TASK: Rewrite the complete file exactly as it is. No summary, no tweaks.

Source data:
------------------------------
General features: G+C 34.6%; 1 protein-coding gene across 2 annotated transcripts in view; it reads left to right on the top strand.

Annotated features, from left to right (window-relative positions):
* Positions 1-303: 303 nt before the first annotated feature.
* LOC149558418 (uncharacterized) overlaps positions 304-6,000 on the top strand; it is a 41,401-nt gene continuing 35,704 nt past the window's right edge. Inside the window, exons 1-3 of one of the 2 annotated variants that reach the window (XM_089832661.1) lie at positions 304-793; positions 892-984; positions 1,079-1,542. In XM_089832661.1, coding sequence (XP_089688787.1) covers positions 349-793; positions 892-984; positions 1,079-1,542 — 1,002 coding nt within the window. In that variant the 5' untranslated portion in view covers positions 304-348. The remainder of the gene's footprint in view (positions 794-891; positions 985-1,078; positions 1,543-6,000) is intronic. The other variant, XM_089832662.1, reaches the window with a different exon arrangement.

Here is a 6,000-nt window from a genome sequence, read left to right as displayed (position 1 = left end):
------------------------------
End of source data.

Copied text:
General features: G+C 34.6%; 1 protein-coding gene across 2 annotated transcripts in view; it reads left to right on the top strand.

Annotated features, from left to right (window-relative positions):
* Positions 1-303: 303 nt before the first annotated feature.
* LOC149558418 (uncharacterized) overlaps positions 304-6,000 on the top strand; it is a 41,401-nt gene continuing 35,704 nt past the window's right edge. Inside the window, exons 1-3 of one of the 2 annotated variants that reach the window (XM_089832661.1) lie at positions 304-793; positions 892-984; positions 1,079-1,542. In XM_089832661.1, coding sequence (XP_089688787.1) covers positions 349-793; positions 892-984; positions 1,079-1,542 — 1,002 coding nt within the window. In that variant the 5' untranslated portion in view covers positions 304-348. The remainder of the gene's footprint in view (positions 794-891; positions 985-1,078; positions 1,543-6,000) is intronic. The other variant, XM_089832662.1, reaches the window with a different exon arrangement.

Here is a 6,000-nt window from a genome sequence, read left to right as displayed (position 1 = left end):